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Journal Article

Receptive Fields of Neurons in the Owl's Auditory Brainstem Change Dynamically

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Wagner,  H
Former Department Comparative Neurobiology, Max Planck Institute for Biological Cybernetics, Max Planck Society;
Max Planck Institute for Biological Cybernetics, Max Planck Society;

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Citation

Wagner, H. (1990). Receptive Fields of Neurons in the Owl's Auditory Brainstem Change Dynamically. European Journal of Neuroscience, 2(11), 949-959. doi:10.1111/j.1460-9568.1990.tb00007.x.


Cite as: https://hdl.handle.net/21.11116/0000-0005-E7E8-1
Abstract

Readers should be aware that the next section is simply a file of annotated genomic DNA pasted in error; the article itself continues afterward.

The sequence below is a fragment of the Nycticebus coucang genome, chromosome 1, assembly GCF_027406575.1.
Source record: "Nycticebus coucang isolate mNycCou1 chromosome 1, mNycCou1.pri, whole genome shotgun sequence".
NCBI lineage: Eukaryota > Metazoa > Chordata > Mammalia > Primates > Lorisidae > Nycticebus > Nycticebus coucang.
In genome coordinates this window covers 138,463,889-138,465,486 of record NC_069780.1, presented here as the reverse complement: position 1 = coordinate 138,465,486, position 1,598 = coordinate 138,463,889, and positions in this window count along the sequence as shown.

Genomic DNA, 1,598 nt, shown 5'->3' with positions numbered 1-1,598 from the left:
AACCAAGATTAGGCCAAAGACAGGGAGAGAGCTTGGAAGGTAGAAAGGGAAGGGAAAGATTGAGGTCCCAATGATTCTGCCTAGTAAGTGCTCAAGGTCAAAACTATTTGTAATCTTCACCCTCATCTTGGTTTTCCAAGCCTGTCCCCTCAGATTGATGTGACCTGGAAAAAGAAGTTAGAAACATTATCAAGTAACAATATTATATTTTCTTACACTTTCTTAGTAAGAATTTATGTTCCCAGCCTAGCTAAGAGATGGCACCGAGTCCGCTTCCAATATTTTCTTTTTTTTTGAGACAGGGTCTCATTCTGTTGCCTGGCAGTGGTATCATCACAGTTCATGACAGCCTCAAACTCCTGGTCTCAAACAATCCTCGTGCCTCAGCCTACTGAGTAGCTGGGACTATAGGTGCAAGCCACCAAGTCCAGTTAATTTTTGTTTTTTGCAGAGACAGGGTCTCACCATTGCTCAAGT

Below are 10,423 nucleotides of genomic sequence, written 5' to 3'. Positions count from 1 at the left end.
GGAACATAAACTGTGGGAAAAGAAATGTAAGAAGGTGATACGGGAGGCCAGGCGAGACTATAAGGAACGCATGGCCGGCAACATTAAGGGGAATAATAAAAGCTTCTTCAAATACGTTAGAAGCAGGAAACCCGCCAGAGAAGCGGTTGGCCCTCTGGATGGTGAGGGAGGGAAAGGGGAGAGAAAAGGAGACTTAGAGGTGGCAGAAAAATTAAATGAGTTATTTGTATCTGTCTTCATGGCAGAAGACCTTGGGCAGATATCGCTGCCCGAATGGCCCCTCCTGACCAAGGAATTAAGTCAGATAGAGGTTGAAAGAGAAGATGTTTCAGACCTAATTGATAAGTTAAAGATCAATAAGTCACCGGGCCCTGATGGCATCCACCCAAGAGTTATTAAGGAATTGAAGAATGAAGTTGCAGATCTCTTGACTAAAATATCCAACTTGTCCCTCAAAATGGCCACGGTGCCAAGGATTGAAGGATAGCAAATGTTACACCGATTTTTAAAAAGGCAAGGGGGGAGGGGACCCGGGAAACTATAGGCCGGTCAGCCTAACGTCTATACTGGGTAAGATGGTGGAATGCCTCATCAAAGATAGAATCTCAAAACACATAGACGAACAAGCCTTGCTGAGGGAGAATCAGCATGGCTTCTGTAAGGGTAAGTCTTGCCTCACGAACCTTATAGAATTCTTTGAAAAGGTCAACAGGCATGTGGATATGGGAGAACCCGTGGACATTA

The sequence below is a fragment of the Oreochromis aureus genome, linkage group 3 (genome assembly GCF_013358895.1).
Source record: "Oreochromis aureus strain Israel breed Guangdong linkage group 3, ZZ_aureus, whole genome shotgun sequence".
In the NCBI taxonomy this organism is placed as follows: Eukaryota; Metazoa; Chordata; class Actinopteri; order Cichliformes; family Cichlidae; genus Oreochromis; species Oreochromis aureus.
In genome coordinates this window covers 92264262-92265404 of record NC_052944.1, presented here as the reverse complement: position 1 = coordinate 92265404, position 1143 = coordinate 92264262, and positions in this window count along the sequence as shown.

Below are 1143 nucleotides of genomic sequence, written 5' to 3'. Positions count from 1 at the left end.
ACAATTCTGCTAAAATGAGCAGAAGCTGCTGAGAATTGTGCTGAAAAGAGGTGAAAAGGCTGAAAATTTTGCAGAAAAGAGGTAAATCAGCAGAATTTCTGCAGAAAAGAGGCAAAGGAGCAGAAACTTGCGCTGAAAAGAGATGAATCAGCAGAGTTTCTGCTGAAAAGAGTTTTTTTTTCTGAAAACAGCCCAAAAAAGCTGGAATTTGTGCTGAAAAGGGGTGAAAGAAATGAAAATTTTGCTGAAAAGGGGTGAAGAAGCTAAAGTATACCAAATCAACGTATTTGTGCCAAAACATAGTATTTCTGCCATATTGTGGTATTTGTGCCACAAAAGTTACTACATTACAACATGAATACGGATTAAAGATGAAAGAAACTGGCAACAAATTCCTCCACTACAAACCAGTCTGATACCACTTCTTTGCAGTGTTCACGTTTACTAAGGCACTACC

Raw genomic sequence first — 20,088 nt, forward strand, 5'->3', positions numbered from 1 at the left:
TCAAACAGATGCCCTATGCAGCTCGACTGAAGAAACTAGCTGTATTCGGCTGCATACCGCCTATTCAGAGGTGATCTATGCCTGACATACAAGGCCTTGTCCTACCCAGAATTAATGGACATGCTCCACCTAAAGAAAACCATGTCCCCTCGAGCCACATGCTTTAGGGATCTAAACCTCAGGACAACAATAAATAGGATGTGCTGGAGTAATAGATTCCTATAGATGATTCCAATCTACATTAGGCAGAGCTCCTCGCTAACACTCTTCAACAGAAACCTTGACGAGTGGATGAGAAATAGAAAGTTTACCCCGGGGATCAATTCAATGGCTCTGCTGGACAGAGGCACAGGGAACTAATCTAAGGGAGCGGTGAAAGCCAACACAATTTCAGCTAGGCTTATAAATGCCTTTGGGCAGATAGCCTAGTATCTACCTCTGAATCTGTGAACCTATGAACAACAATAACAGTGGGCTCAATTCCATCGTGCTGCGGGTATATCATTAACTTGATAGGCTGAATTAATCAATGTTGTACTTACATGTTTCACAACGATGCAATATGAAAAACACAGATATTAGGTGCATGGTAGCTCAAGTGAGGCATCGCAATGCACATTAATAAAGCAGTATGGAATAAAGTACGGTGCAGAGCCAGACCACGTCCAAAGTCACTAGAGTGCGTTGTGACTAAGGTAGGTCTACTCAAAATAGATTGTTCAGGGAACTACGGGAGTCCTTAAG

Binaural neurons in the barn owl's auditory brainstem have spatial receptive fields. It is shown here that both the frequency tuning of these neurons and their tuning to interaural time difference (ITD), the prime cue for azimuthal sound localization, improves with time after stimulus onset, a process I shall term ‘dynamic sharpening’. Thus, the receptive fields of these neurons also have a temporal dimension. Data were collected in four hierarchically ordered nuclei concerned with the computation of ITD: the nucleus ventralis lemnisci lateralis, pars anterior (VLVa), and three subnuclei in the inferior colliculus. Dynamic sharpening in the frequency tuning curves is evident from a dynamic reduction of tuning width. When stimulated with a tone, the response of all neurons varies in a cyclic manner with ITD. The ITDs at the response peaks differ by one period of the stimulus tone. The responses with noise stimulation are similar to the responses with tonal stimulation in all but the hierarchically highest nucleus, the external nucleus of the inferior colliculus. In this nucleus are found neurons that, if stimulated with noise, respond maximally only to one ITD while the responses at the other peaks are suppressed. This sidepeak suppression is a dynamic process. Dynamic sharpening of ITD tuning is also evident from a dynamic reduction of the tuning width around each of the response peaks. The proportion of neurons showing dynamic sharpening of ITD tuning is the same in all collicular subnuclei, but is lower in VLVa. Therefore, a major component of dynamic sharpening of ITD tuning occurs at the first station of the inferior colliculus. Lateral inhibition is one of the mechanisms underlying dynamic sharpening. Part of the inhibition may be mediated by GABA (Fujita and Konishi, 1988). The function of dynamic sharpening of ITD tuning may be to increase the fine representation of auditory space in single neurons.